• […]
  • The writing of historical books was commissioned (1940) to celebrate New Zealand’s centenary.[5]
  • State support was provided for music, literature, drama, ballet, and the plastic arts, while grants were introduced for students of these fields who wished to undertake further study.[5]
  • […]
  • Social studies, music, and art were included in the secondary school curriculum.[3]
  • […]
  • A National Orchestra was established.[5]

Alongside these initiatives from the Government, was a broader movement of left-wing intellectuals and activists.  This informed and influenced the Labour Government of the time.  In turn, the broader cultural left was informed by events and left wing activities in Britain, Europe and the US.  [see the Introduction to Rachel Barrowman’s 1991 book, Popular Vision: The arts and the left in new Zealand 1930-1950]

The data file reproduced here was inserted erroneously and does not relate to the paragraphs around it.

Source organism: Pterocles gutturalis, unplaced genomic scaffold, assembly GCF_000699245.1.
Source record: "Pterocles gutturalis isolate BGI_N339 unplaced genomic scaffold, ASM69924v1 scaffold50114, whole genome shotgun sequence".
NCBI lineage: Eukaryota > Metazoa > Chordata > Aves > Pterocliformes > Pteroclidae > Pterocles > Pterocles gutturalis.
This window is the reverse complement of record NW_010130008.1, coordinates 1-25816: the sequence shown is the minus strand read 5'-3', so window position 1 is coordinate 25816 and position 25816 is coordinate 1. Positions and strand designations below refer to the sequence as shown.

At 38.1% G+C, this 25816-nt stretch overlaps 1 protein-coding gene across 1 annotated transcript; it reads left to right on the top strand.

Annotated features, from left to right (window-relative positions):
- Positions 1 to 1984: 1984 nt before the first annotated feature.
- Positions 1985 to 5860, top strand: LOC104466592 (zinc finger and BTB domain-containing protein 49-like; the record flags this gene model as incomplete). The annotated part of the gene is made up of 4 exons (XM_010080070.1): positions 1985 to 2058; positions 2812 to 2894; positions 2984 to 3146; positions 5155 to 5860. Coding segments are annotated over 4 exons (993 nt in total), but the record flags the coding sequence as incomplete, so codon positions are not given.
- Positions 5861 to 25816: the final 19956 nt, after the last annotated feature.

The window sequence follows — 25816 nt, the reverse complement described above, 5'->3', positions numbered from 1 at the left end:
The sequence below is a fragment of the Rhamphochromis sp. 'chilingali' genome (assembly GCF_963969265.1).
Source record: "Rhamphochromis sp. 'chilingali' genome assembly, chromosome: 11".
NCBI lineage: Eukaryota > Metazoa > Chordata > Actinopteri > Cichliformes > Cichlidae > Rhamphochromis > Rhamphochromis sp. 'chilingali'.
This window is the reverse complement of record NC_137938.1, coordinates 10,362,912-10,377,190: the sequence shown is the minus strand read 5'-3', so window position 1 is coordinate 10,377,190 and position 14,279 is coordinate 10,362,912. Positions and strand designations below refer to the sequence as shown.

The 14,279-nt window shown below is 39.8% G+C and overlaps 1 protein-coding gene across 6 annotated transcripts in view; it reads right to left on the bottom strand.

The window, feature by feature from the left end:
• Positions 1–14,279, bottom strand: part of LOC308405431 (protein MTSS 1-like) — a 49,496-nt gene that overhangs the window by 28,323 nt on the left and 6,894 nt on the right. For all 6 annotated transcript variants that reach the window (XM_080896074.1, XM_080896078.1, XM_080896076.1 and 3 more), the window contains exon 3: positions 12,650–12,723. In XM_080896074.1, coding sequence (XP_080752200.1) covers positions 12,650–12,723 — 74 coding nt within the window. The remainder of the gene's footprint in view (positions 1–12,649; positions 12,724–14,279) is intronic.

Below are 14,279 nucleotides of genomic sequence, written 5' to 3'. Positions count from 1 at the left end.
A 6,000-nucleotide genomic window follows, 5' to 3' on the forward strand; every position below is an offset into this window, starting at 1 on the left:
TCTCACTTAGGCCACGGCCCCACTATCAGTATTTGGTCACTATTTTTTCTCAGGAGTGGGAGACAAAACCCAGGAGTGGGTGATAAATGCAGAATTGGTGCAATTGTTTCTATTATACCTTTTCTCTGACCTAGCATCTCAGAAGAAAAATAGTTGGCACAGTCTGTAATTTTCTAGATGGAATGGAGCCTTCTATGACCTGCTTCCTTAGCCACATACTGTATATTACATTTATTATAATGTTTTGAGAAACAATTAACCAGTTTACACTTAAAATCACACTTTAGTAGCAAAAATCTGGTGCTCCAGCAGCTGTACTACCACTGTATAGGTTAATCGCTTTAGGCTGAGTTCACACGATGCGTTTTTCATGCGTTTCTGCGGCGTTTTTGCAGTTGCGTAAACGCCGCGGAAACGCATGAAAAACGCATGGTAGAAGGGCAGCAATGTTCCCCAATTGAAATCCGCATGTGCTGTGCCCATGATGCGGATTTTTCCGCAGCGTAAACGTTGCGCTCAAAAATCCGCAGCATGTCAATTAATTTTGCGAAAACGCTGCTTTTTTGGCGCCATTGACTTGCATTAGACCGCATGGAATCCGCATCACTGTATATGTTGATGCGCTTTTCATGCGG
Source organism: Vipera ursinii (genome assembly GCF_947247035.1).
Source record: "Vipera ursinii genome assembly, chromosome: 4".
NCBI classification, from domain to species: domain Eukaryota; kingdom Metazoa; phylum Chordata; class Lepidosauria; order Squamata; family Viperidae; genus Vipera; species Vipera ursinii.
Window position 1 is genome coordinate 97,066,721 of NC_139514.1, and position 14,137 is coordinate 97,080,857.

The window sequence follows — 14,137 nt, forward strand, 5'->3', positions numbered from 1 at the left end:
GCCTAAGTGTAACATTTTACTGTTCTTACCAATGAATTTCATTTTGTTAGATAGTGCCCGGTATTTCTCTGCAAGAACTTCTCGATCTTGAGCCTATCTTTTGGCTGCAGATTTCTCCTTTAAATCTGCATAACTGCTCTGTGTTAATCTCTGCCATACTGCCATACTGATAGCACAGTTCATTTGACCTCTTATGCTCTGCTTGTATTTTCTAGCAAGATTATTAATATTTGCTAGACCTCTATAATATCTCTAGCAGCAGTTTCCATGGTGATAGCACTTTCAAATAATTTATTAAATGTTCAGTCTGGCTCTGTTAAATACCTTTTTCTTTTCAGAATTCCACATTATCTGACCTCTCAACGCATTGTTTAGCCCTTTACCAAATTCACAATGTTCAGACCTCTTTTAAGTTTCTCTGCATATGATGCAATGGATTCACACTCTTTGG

The intellectuals and artists included literary people like R.A.K. Mason, Denis Glover, Alan Curnow, Frank Sargeson.  There were lively contemporary analyses and debates in journals and periodicals like the left wing journal Tomorrow, and the Phoenix literary journal.

Both the Labour Government, and the broader left were aware of the impact of popular culture on the wider public.  The popular culture of the time included popular music, movies and comics. The broader left tended to have a fairly patronising attitude to the working classes, and/or the “masses”. They tended to see the “masses” as being brainwashed with capitalist propaganda, particularly that coming from the US.  The rising Hollywood movie system was seen as a degraded form of culture, peddling capitalist propaganda, and having particular appeal to the working classes.